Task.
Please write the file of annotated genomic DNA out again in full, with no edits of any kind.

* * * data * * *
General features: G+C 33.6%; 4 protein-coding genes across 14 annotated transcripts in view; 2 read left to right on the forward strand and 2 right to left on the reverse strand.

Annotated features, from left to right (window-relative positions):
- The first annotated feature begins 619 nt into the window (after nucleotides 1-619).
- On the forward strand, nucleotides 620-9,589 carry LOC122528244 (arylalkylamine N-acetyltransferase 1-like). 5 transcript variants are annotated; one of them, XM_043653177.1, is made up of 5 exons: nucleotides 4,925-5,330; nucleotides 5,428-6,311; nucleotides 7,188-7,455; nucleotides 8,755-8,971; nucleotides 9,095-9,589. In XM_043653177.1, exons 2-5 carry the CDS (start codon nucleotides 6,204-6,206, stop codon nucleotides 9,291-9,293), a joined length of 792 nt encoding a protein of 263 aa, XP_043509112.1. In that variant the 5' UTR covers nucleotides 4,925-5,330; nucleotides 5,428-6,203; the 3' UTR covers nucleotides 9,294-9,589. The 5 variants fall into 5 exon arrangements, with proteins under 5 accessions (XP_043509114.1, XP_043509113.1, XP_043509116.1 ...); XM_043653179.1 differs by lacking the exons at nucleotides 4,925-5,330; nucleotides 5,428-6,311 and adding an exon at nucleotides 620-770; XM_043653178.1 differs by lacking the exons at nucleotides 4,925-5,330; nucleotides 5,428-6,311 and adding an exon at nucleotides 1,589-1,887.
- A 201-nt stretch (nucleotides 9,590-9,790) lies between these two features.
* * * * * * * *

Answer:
General features: G+C 33.6%; 4 protein-coding genes across 14 annotated transcripts in view; 2 read left to right on the forward strand and 2 right to left on the reverse strand.

Annotated features, from left to right (window-relative positions):
- The first annotated feature begins 619 nt into the window (after nucleotides 1-619).
- On the forward strand, nucleotides 620-9,589 carry LOC122528244 (arylalkylamine N-acetyltransferase 1-like). 5 transcript variants are annotated; one of them, XM_043653177.1, is made up of 5 exons: nucleotides 4,925-5,330; nucleotides 5,428-6,311; nucleotides 7,188-7,455; nucleotides 8,755-8,971; nucleotides 9,095-9,589. In XM_043653177.1, exons 2-5 carry the CDS (start codon nucleotides 6,204-6,206, stop codon nucleotides 9,291-9,293), a joined length of 792 nt encoding a protein of 263 aa, XP_043509112.1. In that variant the 5' UTR covers nucleotides 4,925-5,330; nucleotides 5,428-6,203; the 3' UTR covers nucleotides 9,294-9,589. The 5 variants fall into 5 exon arrangements, with proteins under 5 accessions (XP_043509114.1, XP_043509113.1, XP_043509116.1 ...); XM_043653179.1 differs by lacking the exons at nucleotides 4,925-5,330; nucleotides 5,428-6,311 and adding an exon at nucleotides 620-770; XM_043653178.1 differs by lacking the exons at nucleotides 4,925-5,330; nucleotides 5,428-6,311 and adding an exon at nucleotides 1,589-1,887.
- A 201-nt stretch (nucleotides 9,590-9,790) lies between these two features.